Apple’s focus this year appears to be on how the 20 million developers worldwide can take advantage of software. Here's what was showcased at the Worldwide Developers Conference (WWDC).

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Is this a feature year for Apple software, or a performance year? At the annual Worldwide Developers Conference (WWDC) last week, Apple previewed new versions of the operating systems that run their products, revealing them to be heavy on performance improvements and refinements. (That’s a good thing.)

Not on the menu, yet, is new hardware. Last year’s WWDC brought the iMac Pro and the 10.5-inch iPad Pro among other updates, but for now the company’s focus is how the 20 million Apple developers worldwide can take advantage of software.

New versions of iOS, macOS, watchOS and tvOS are expected to ship in the fall. The top new feature touted by Apple Vice President of Software Engineering Craig Federighi was performance in iOS 12, reducing the time it takes to do commonly repeated tasks like launching apps and working with the keyboard—essentially making devices more responsive overall, even older models such as the iPhone 5s and iPad Air.

Of course, there are some new features, too. FaceTime calls can now include up to 32 people at a time, augmented reality (AR) is maturing with greater ability to recognize what the camera sees (such as vertical surfaces, to the point where a new Measure app will report approximate real-world dimensions just by specifying them onscreen) and Memoji, a way to create animated versions of yourself to use when chatting—think of Mii avatars on the Nintendo Wii, updated for iPhone and iPad.

In my last column I wrote about parental controls, and I’m happy to see that new Screen Time features are coming to help track time spent in apps and online. You can set timers that limit apps or categories (such as games), and the timers apply across devices; you can’t use an iPhone for an hour and then pick up an iPad for another hour. This feature isn’t just for managing kids’ usage, since it could help all of us who spend too much time looking at screens or getting lost while reading social media.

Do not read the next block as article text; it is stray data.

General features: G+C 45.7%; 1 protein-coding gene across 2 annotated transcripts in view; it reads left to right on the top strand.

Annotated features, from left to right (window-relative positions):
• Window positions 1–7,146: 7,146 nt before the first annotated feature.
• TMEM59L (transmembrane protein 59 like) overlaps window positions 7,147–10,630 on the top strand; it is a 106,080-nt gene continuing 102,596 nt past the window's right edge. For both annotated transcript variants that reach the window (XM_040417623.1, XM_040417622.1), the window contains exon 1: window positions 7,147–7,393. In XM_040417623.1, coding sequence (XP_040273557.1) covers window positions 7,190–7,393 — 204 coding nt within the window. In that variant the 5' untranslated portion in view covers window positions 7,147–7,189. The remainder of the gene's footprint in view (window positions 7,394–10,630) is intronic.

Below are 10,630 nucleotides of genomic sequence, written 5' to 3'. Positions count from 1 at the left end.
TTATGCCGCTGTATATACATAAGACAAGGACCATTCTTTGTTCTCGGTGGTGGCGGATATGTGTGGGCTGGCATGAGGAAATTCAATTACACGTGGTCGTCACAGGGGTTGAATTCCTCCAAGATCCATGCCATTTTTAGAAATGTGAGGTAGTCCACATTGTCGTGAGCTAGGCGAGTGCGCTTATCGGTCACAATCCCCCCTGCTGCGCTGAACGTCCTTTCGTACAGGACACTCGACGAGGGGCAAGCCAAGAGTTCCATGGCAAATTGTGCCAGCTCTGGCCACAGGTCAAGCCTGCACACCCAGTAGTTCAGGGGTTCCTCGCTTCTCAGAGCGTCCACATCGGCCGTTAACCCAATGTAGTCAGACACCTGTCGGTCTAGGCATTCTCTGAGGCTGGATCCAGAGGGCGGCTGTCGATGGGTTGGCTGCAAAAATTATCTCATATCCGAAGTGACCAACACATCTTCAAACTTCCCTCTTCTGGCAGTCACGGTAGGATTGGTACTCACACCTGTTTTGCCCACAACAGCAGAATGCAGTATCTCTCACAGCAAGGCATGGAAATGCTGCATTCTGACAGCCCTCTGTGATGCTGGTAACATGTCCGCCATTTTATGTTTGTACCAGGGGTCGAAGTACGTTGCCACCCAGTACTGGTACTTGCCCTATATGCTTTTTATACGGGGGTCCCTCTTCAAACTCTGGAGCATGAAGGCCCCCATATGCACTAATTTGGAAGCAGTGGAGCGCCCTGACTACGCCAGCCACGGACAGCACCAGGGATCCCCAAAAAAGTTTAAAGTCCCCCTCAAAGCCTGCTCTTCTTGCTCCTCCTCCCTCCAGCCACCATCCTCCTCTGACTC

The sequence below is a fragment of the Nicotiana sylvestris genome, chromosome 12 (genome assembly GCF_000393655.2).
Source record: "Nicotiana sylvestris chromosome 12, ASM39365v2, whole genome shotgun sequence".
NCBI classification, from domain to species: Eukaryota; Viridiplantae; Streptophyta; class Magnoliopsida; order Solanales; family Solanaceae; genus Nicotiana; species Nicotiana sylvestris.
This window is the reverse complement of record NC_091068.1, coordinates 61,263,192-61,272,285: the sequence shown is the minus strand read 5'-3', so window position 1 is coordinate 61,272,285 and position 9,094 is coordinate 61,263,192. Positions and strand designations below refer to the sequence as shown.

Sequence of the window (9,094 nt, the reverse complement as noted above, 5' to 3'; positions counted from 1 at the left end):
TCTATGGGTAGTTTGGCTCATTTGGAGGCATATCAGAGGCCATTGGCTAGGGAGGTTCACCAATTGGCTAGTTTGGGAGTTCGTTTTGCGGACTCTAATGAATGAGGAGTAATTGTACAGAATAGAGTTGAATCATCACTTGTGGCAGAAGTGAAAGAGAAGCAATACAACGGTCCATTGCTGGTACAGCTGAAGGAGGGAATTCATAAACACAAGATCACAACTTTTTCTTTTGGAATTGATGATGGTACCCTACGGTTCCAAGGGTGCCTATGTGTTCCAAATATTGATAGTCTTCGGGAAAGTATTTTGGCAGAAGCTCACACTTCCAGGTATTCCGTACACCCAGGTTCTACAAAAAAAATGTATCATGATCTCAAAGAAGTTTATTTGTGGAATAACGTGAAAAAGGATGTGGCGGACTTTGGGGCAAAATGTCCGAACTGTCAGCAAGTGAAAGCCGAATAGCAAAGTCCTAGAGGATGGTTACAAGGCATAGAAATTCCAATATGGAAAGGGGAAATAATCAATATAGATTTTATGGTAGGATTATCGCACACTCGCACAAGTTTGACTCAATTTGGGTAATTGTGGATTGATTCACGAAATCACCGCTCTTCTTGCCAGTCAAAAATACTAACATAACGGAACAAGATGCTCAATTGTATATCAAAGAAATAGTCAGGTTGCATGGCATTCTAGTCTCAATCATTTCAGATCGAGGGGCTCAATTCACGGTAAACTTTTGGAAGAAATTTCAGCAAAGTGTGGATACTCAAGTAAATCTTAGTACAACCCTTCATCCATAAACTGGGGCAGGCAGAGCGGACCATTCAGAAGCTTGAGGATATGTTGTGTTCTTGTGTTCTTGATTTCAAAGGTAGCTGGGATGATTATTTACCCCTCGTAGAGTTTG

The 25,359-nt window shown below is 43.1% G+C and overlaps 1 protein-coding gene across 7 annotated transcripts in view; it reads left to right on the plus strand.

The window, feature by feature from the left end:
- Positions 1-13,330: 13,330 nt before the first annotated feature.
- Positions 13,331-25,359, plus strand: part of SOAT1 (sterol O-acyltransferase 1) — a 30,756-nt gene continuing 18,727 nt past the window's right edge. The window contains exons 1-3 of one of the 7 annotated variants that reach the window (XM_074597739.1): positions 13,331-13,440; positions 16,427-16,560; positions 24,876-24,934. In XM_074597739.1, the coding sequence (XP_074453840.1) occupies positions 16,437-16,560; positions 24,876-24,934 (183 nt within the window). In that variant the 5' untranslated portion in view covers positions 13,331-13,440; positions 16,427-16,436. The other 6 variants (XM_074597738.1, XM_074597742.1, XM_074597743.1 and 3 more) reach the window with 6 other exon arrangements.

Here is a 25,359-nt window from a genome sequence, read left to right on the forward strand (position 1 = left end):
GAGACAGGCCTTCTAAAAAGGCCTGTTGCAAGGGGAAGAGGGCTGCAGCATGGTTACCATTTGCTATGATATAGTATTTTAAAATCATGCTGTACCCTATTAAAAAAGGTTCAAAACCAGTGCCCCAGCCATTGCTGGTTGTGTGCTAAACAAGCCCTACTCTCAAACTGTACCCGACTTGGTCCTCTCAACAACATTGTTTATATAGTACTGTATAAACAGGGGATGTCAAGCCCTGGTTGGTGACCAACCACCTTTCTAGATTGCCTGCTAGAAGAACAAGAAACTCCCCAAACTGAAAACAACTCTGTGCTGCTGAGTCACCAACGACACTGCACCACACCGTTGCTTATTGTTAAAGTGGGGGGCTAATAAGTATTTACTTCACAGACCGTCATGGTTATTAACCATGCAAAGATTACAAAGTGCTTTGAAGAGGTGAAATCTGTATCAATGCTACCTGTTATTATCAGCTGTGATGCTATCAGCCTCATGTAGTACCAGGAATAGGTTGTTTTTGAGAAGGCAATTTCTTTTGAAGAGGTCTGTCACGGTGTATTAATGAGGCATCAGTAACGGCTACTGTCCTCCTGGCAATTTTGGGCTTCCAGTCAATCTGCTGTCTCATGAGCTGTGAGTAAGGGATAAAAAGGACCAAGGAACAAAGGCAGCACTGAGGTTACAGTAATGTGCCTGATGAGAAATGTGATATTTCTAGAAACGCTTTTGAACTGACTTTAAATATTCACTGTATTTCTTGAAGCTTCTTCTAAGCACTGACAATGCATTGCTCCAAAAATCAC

The standout, to me, was Siri Shortcuts. Combining the existing machine learning features with automation and Siri will result in being able to set up chains of helpful workflows.

I know, that sounds dry and technical, so let’s imagine it in practice. When you leave your house to go to work, the lights are turned off, the heat turned down, and your iPhone asks if you’d like to order a coffee to go from Starbucks since you often do at that time of day. You order and pay from the notification, and then, after you see how long it will take you to drive to work, your favorite podcasts or music are set to play during the commute.

You can set specific Siri trigger phrases, such as “I’m headed to work” or “Hey Siri, how is it Thursday already?” that set the shortcuts in motion.

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On the Mac, the changes in the new macOS Mojave are modest. A dark mode may help tired eyes or simply appeal to folks who like the new look. Stacks in the Finder are a great idea that, I admit, I’ll put to use right away: instead of a desktop cluttered with icons, Stacks groups them by type or label.

Apple has also made the Quick Look feature more powerful with the ability to edit and mark up items in Quick Look view.

Overall, the company is sticking to its stance on privacy, limiting the ability of apps and websites to track your browsing history and overall safeguarding your data.

I’ll need to replace my original-model Apple Watch to use watchOS 5, which drops support for the “Series 0” (including all those $10,000 gold models) but that’s okay. The new watch system finally implements the Walkie-Talkie feature teased with the first model’s introduction, adds the Apple Podcasts app (and hopefully support for third-party podcast apps) and lets you remove the need to say “Hey Siri” before issuing commands—just raise the watch.

The activity features are also incrementally improved. You’ll be able to challenge friends to activity competitions, and runners can finally get pace alerts, rolling miles and cadence measurements. My favorite enhancement might be the laziest: when the watch notices that you’re no longer moving, it will prompt you to end a workout. I’m notorious for starting outdoor walks and realizing two hours later while sipping coffee that the watch still thinks I’m exercising. It will also ask if you’ve started a workout when it detects activity that looks like exercise.

Apple developers are now testing the new operating systems and updating their apps, so we won’t see anything concrete until late summer or fall, but it’s always good to have stuff to look forward to.

Jeff Carlson writes the Practical Mac column for Personal Technology and about technology in general for The Seattle Times and other publications. Send questions to carlsoncolumn@mac.com. More Practical Mac columns at st.news/practicalmac.